St. Paul Fire & Marine Ins. Co. v. Love

Annotate this Case

459 N.W.2d 698 (1990)

ST. PAUL FIRE & MARINE INSURANCE COMPANY, Petitioner, Appellant v. Ronald W. LOVE, Defendant, Mary Anderson, et al., Respondents.

No. C7-89-1268.

Supreme Court of Minnesota.

August 31, 1990.

*699 Kay Nord Hunt, Philip A. Cole, Lommen, Nelson, Cole & Stageberg, Minneapolis, for appellant.

Robert J. Hajek, Warchol, Berndt & Hajek, Minneapolis, for respondents.

Heard, considered, and decided by the court en banc.

SIMONETT, Justice.

This case asks whether sexual conduct between a licensed psychologist and his patient, under circumstances where transference has occurred, may give rise to a claim by the patient which is covered under the therapist's professional liability policy. We hold that it may and affirm the court of appeals.

Defendant Ronald Love is a licensed psychologist practicing in the areas of marital therapy and behavior modification. In December 1985 Dr. Love began counseling Mary Anderson for marital difficulties and also for problems relating to being sexually abused as a child. In March 1986, Dr. Love began counseling the patient's husband, Robert, as well.

According to Dr. Love, sometime after Mary began counseling, she began asking him personal questions and became flirtatious, telling the doctor that she thought of him all the time. Mary stated, "I felt that he liked me, so I felt that I had to be sexual." In late May or early June 1986, sexual contacts began between them. Thereafter, for about 2 months, the couple engaged in sexual intimacies at the Counseling Center, at an apartment to which the doctor had access, at a park, in a car, and at the Anderson home. Eventually, on June 20, 1986, they were discovered by Mary's husband in the apartment. Dr. Love and Mary stopped seeing each other in late July 1986, although they continued to talk on the telephone for 3 more weeks.

Dr. Love says he did not consider their relationship to be that of therapist and patient and that he so told Mary. He claims that subsequent meetings between them at the office were on a nonprofessional basis; and, indeed, after the first intimacy Dr. Love stopped billing the Andersons for their sessions. Mary, however, testified she believed the patient-therapist relationship was continuing, even when they met outside the office. Dr. Love had only one therapy session with Robert after the sexual contact with Mary began. Dr. Love admitted his sexual relationship with Mary "[b]asically eliminated my effectiveness and helpfulness as possible ongoing therapy basis [sic]."

Mary and Robert commenced a lawsuit against their therapist alleging negligence, breach of contract, psychotherapy malpractice, and infliction of emotional distress. Dr. Love tendered defense of the lawsuit to his professional liability insurance carrier, St. Paul Fire & Marine Insurance Company. The policy reads, "We'll pay amounts you're legally required to pay for damages resulting from: * * * Professional services that you provided or should have provided."

The insurance company denied coverage on the ground the claims did not result from professional services, and commenced this declaratory judgment action to resolve the coverage issue. After depositions were taken, plaintiff St. Paul moved for summary judgment. In opposition to the motion, defendants also submitted the affidavit of a licensed psychologist who was of the opinion that the psychological phenomena known as transference and countertransference had occurred and that Dr. Love had mishandled the transference.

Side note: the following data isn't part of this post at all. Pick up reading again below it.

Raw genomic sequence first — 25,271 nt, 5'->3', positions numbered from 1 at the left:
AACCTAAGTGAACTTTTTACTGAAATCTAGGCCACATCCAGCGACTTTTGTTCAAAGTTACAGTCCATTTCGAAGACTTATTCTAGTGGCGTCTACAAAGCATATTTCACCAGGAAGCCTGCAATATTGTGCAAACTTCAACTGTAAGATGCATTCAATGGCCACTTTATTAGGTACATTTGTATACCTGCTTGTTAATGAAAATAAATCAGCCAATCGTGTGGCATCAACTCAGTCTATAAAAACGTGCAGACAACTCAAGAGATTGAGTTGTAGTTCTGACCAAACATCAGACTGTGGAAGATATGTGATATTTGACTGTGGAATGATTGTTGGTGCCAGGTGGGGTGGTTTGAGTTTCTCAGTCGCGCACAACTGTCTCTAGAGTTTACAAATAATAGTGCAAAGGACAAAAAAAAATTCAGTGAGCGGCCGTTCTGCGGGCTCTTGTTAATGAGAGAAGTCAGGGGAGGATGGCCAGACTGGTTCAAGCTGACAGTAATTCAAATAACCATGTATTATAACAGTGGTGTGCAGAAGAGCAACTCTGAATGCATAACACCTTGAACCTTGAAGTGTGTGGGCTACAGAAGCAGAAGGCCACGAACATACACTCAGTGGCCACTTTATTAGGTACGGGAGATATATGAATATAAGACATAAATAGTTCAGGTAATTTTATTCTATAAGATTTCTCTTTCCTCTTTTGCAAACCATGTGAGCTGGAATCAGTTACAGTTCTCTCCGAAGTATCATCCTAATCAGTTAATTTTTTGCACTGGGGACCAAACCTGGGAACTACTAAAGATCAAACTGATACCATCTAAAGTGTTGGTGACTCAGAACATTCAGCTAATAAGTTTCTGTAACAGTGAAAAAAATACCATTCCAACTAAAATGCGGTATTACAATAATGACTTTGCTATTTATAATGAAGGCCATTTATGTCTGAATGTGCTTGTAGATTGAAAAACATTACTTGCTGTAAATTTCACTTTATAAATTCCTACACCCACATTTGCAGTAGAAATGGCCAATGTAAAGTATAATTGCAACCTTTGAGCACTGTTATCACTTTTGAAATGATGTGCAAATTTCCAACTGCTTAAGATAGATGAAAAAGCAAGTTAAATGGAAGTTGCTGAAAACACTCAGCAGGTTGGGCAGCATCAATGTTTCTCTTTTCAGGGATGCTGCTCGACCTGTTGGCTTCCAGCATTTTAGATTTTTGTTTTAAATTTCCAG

The trial court ruled there was no coverage for the claims of Mary and her husband and granted plaintiff St. Paul Fire & Marine summary judgment. The court of appeals reversed. St. Paul Fire & Marine Ins. Co. v. Love, 447 N.W.2d 5 (Minn.App. 1989). We granted the petition of St. Paul Fire & Marine for further review.

The issue, then, is whether a claim for damages arising out of a patient's sexual relationship with her treating psychologist can ever be a claim for damages resulting *700 from professional services provided or which should have been provided.

The starting point for our discussion is Smith v. St. Paul Fire & Marine Ins. Co., 353 N.W.2d 130 (Minn.1984). In that case, with similar policy language, we held that there was no coverage for claims against a medical doctor who took sexual liberties with three young boys whom he was treating for assorted medical problems. The boys were young, impressionable, quite sexually naive, and they thought, so they said, that the doctor's improper actions were somehow related to their medical treatment or examination. Id. at 133 (dissenting opinion). We held that the doctor's acts of sexual contact did not involve the providing or withholding of professional services. St. Paul argues that Smith governs, while the claimant patients contend this case is different. Mary argues her claim is based on Dr. Love's failure to provide proper professional services, i.e., his mishandling of the transference phenomenon, resulting in a sexual relationship harmful to Mary which aggravated her preexisting emotional disorder.

To better understand this case, we need to describe transference. This phenomenon is "[t]he process whereby the patient displaces on to the therapist feelings, attitudes and attributes which properly belong to a significant attachment figure of the past, usually a parent, and responds to the therapist accordingly." S. Waldron-Skinner, A Dictionary of Psychotherapy 364 (1986). Transference is common in psychotherapy. The patient, required to reveal her innermost feelings and thoughts to the therapist, develops an intense, intimate relationship with her therapist and often "falls in love" with him. The therapist must reject the patient's erotic overtures and explain to the patient the true origin of her feelings. A further phenomenon that may occur is countertransference, when the therapist transfers his own problems to the patient. When a therapist finds that he is becoming personally involved with the patient, he must discontinue treatment and refer the patient to another therapist.[1]